Let’s hold off for a minute and not blame the Thunder for the meltdown in Game 4. We tend to always look at the team that loses a big lead and not focus on the team that came from behind.

The Mavericks were dead in the water and seemed to be headed back home with the series tied at 2-2, but we left out one important factor – the Mavs can really play.

Oh boy, did the Mavericks play. Dallas was in a raucous building that is one of the loudest in pro sports, down 15 points with 4:48 left and stunned the basketball world to seize control of the Western Conference Finals 3-1.

The 24-second shot clock and stifling defense led by Shawn Marion and Jason Kidd took care of things on one end. Oh yeah, and Dirk Nowitzki put on one of the greatest offensive displays I have ever seen on the road in a hostile environment with backs against the wall.

Dirk might not be one of the 10 greatest basketball players of all time like his coach Rick Carlisle seems to think, but he is definitely one of the Top 10 offensive players in league history. I said coming into this series the Thunder had no one to guard him, but I was wrong. Nick Collison can guard him and has played great defense, but no defense stops great offense and Nowitzki is proving it textbook form.

The shots he has made in this series are legendary. It's downright beautiful to see. The Thunder looked helpless during the Nowitzki-led 17-2 run that sent the game into overtime and seemed lifeless in the extra period, which was sealed with a big-time three-point shot by 38-year-old Jason Kidd.

The Mavericks are rolling on the road and seem to be riding a serious wave of confidence that has allowed them to parlay a Lakers sweep into walk into the Finals at home in Game 5.

The Thunder are a young team. Their leader, Kevin Durant, is 22. We can’t ignore immaturity was a factor in this devastating loss. They always say celebrations are reserved for after the game and I sensed Oklahoma City relaxed and paid a serious price that has made winning this series extremely difficult.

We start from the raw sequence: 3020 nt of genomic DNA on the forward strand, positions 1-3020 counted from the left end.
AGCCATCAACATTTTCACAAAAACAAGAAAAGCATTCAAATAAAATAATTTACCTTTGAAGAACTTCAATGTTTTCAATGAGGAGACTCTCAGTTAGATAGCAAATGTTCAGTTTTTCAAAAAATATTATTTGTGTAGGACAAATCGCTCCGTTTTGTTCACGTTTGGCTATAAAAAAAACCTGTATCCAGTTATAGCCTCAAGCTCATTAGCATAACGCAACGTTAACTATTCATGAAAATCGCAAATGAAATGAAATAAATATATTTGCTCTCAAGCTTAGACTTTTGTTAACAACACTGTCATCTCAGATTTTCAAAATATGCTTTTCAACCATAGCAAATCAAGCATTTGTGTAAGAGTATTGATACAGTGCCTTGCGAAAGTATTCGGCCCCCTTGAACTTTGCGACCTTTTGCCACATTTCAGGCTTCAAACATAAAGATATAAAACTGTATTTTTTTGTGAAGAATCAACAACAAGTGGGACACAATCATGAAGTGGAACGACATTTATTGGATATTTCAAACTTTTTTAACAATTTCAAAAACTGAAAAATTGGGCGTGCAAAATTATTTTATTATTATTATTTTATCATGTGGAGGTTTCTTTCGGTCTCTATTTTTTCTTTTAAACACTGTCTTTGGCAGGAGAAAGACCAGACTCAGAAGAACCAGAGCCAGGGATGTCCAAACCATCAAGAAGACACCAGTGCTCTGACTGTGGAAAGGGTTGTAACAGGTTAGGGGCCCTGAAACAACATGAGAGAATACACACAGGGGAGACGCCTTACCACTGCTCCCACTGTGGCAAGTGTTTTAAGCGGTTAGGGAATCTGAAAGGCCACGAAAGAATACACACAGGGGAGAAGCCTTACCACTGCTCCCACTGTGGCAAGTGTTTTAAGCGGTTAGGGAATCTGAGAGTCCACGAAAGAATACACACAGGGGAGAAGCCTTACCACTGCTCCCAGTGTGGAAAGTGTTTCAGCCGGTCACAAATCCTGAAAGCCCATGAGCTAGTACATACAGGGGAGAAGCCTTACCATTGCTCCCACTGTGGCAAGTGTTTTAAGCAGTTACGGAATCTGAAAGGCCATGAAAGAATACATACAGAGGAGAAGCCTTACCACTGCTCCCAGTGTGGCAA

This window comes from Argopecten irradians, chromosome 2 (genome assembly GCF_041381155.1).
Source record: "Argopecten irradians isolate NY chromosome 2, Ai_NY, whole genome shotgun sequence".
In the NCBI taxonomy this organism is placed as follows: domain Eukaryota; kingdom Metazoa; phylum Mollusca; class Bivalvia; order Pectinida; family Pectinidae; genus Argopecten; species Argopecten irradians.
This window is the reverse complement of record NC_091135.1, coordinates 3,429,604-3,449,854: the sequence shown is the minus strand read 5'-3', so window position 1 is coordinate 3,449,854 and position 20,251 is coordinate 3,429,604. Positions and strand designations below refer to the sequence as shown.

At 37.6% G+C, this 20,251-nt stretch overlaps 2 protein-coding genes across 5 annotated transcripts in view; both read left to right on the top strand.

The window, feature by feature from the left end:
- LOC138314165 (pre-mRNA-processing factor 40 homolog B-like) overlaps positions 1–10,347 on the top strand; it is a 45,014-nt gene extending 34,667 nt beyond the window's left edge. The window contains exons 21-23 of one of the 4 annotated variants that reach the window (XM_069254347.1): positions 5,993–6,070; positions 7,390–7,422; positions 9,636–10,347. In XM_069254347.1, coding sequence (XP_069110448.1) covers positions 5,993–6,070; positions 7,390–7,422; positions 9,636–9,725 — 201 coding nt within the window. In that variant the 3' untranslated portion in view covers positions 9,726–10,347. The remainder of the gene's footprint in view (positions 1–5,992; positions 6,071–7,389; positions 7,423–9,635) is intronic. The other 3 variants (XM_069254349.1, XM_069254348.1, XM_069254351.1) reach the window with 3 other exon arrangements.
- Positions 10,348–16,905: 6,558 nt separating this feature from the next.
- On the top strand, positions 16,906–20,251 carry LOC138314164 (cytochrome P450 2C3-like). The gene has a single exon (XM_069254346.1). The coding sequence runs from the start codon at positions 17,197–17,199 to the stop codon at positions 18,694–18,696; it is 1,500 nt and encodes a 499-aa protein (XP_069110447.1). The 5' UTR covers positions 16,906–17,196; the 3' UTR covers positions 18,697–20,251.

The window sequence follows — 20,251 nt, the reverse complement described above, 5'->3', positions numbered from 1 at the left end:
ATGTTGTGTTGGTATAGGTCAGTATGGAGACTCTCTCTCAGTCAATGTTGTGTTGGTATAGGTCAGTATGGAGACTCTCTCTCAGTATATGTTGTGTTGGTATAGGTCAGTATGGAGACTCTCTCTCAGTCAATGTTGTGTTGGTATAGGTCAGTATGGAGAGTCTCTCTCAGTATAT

Although the Thunder destroyed the Mavericks on the glass, they gave that advantage back with 26 turnovers and shooting a terrible 2 for 13 from three-point range.

Some blame has to be put on the coaching staff as well. Scott Brooks’s offense broke down and had no answers for the Mavericks' double-teaming Durant, thus putting his star in a precarious position to score.

The fact that Brooks refuses to switch the two-man game against Nowitzki baffles me. The key with Dirk is where he catches the ball. If you switch, it puts a bigger player on Jason Terry, but it also forces Terry to lob a pass to Dirk, which allows the help defense to stabilize and also force Nowitzki to catch the ball further out than he does now. Yes, he will have a height advantage, but he can’t put it on the floor consistently against the smaller defender.

It's obvious Collison is working extremely hard, but Nowitzki can dribble and maneuver against him, which puts Collison on an island.

Message to Brooks: Try something different, like the Mavericks have done to you with their "Durant will not beat us unless he does it with three Mavericks around him" attitude.

Oklahoma City must realize that staying at home on other Mavericks and sending a message to Dirk that you will have to beat us is not working. Kidd makes sure others get shots despite that fact! The Thunder will not win if they continue to refuse to get the ball out of Nowitzki’s hands with double teams and switches. Thabo Sefolosha can guard Dirk for 10 seconds after a switch and if Brooks refuses to abide with that change, the Mavericks will probably get another eight-day vacation on their way to the Finals.